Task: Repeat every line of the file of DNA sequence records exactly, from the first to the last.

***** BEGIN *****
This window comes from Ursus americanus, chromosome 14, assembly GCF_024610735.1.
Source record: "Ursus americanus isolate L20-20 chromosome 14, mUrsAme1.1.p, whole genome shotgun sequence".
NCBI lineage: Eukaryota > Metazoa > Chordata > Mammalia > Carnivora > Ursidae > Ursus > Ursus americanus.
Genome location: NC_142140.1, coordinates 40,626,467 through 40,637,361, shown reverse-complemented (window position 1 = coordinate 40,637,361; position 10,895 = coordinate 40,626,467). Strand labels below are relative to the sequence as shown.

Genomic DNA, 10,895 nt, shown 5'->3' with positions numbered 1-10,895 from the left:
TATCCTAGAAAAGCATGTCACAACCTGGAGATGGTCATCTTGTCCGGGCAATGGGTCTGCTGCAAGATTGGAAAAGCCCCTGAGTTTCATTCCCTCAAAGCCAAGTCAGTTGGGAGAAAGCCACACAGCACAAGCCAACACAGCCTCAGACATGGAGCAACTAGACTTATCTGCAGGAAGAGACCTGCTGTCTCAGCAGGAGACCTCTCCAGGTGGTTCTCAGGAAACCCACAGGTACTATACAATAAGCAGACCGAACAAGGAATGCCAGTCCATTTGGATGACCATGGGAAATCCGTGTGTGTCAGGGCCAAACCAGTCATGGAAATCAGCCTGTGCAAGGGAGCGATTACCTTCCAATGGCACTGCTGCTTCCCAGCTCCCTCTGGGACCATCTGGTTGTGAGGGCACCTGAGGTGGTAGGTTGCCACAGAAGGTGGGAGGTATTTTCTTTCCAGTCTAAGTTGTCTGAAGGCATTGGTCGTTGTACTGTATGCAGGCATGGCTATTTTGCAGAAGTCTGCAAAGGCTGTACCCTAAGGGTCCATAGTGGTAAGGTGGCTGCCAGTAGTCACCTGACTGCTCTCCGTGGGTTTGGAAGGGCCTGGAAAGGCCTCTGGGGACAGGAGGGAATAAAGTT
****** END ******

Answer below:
This window comes from Ursus americanus, chromosome 14, assembly GCF_024610735.1.
Source record: "Ursus americanus isolate L20-20 chromosome 14, mUrsAme1.1.p, whole genome shotgun sequence".
NCBI lineage: Eukaryota > Metazoa > Chordata > Mammalia > Carnivora > Ursidae > Ursus > Ursus americanus.
Genome location: NC_142140.1, coordinates 40,626,467 through 40,637,361, shown reverse-complemented (window position 1 = coordinate 40,637,361; position 10,895 = coordinate 40,626,467). Strand labels below are relative to the sequence as shown.

Genomic DNA, 10,895 nt, shown 5'->3' with positions numbered 1-10,895 from the left:
TATCCTAGAAAAGCATGTCACAACCTGGAGATGGTCATCTTGTCCGGGCAATGGGTCTGCTGCAAGATTGGAAAAGCCCCTGAGTTTCATTCCCTCAAAGCCAAGTCAGTTGGGAGAAAGCCACACAGCACAAGCCAACACAGCCTCAGACATGGAGCAACTAGACTTATCTGCAGGAAGAGACCTGCTGTCTCAGCAGGAGACCTCTCCAGGTGGTTCTCAGGAAACCCACAGGTACTATACAATAAGCAGACCGAACAAGGAATGCCAGTCCATTTGGATGACCATGGGAAATCCGTGTGTGTCAGGGCCAAACCAGTCATGGAAATCAGCCTGTGCAAGGGAGCGATTACCTTCCAATGGCACTGCTGCTTCCCAGCTCCCTCTGGGACCATCTGGTTGTGAGGGCACCTGAGGTGGTAGGTTGCCACAGAAGGTGGGAGGTATTTTCTTTCCAGTCTAAGTTGTCTGAAGGCATTGGTCGTTGTACTGTATGCAGGCATGGCTATTTTGCAGAAGTCTGCAAAGGCTGTACCCTAAGGGTCCATAGTGGTAAGGTGGCTGCCAGTAGTCACCTGACTGCTCTCCGTGGGTTTGGAAGGGCCTGGAAAGGCCTCTGGGGACAGGAGGGAATAAAGTT